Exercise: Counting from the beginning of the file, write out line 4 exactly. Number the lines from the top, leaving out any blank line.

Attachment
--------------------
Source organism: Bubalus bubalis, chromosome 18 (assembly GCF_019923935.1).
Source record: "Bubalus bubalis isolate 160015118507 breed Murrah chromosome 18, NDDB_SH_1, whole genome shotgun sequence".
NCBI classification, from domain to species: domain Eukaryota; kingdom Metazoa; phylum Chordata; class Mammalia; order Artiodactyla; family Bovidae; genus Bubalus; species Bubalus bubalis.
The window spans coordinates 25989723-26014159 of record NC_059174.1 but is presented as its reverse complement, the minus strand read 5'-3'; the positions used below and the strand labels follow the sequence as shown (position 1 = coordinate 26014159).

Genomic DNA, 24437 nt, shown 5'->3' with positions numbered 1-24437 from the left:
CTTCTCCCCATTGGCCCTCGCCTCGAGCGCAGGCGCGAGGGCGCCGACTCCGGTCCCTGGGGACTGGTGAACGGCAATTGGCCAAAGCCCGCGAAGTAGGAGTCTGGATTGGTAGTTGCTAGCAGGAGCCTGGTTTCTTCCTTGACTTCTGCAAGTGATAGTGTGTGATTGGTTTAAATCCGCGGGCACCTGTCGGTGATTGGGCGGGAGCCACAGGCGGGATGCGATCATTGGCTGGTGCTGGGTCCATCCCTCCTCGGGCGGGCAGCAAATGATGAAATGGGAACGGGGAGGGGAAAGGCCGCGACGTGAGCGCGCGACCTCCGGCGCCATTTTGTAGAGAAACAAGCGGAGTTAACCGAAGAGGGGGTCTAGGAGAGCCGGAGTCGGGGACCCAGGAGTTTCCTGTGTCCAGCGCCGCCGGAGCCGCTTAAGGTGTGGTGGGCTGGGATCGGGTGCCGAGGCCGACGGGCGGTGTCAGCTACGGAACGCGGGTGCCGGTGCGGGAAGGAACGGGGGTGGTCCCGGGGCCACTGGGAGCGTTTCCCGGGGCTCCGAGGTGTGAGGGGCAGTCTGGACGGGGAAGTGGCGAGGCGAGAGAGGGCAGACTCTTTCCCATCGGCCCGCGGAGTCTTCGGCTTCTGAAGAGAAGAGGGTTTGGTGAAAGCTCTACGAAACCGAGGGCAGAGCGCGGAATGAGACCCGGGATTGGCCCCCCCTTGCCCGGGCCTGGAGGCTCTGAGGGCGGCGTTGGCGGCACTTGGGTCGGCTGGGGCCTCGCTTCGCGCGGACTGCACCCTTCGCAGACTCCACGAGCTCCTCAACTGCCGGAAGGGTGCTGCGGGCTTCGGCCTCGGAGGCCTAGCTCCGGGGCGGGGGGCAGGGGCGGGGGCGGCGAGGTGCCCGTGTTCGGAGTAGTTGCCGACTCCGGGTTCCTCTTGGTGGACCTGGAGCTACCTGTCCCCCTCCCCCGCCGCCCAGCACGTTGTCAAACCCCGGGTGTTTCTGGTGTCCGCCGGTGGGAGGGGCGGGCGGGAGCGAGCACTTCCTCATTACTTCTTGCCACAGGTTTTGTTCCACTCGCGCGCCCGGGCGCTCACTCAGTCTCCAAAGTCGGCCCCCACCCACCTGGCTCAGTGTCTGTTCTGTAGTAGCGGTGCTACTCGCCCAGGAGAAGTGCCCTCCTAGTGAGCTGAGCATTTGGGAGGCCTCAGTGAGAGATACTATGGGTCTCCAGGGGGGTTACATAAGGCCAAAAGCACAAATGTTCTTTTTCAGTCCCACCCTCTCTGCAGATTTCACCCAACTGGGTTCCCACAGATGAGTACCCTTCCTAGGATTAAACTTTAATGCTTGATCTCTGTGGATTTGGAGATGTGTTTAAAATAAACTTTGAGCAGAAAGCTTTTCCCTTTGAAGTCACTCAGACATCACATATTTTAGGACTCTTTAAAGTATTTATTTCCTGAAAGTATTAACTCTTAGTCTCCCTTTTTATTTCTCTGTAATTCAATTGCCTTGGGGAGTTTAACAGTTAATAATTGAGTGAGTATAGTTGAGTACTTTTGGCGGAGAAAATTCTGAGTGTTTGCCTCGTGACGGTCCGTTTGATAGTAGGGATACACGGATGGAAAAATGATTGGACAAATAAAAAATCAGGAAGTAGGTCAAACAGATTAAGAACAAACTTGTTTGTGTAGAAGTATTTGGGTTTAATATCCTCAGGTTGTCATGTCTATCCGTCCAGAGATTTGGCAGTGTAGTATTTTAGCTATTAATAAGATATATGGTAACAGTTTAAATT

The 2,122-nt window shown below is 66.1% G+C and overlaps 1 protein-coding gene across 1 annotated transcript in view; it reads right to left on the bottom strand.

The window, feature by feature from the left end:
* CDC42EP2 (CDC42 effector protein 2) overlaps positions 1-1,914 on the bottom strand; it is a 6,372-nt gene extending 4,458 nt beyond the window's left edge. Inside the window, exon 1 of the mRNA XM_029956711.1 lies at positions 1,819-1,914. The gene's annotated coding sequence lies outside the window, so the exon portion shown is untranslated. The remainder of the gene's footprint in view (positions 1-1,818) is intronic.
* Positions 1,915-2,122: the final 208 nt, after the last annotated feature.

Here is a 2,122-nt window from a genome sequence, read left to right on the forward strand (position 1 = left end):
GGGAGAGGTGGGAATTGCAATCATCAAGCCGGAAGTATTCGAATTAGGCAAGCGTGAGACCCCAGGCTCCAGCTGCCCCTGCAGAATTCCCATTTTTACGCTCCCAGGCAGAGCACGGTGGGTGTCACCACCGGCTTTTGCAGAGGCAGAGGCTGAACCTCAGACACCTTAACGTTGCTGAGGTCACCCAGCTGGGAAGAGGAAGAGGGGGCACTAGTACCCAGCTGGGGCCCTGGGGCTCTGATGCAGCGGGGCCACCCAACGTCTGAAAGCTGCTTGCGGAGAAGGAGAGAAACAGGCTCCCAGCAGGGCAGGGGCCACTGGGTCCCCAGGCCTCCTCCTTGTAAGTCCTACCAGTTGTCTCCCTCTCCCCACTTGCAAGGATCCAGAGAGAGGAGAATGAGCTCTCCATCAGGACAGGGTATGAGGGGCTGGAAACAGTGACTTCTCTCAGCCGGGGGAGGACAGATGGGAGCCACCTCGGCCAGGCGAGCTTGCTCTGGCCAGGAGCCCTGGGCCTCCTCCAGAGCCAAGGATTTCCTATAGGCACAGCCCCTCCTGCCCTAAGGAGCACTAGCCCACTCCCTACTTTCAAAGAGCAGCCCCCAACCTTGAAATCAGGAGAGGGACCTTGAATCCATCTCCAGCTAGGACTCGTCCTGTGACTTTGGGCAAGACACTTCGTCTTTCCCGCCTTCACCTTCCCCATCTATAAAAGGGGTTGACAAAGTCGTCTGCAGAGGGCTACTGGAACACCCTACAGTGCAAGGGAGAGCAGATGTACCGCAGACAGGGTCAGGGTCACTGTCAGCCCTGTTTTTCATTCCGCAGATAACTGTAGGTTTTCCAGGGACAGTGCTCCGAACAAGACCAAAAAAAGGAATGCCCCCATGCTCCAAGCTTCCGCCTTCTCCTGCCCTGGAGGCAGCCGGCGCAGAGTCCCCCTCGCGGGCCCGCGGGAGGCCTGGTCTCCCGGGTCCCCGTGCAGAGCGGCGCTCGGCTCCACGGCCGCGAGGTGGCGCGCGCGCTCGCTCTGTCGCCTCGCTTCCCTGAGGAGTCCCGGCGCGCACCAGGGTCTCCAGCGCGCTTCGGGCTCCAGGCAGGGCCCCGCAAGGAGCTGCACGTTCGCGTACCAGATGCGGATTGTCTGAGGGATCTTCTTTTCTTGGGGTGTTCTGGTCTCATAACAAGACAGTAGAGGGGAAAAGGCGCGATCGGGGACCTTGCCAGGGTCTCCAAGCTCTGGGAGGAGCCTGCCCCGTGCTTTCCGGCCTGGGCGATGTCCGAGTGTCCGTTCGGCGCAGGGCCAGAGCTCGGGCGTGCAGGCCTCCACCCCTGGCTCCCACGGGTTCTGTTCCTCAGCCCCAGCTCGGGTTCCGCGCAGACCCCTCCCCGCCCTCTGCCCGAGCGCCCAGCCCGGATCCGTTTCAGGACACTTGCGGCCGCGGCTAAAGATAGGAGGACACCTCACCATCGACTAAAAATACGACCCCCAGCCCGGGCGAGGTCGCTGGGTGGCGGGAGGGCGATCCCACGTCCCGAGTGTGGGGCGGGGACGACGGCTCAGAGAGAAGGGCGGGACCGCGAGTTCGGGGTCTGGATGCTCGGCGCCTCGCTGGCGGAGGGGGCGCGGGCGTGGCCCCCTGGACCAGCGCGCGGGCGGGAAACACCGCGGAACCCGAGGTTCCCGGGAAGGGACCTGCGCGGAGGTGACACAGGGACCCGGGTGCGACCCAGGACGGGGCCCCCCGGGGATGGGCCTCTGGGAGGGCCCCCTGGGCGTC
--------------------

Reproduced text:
The window spans coordinates 25989723-26014159 of record NC_059174.1 but is presented as its reverse complement, the minus strand read 5'-3'; the positions used below and the strand labels follow the sequence as shown (position 1 = coordinate 26014159).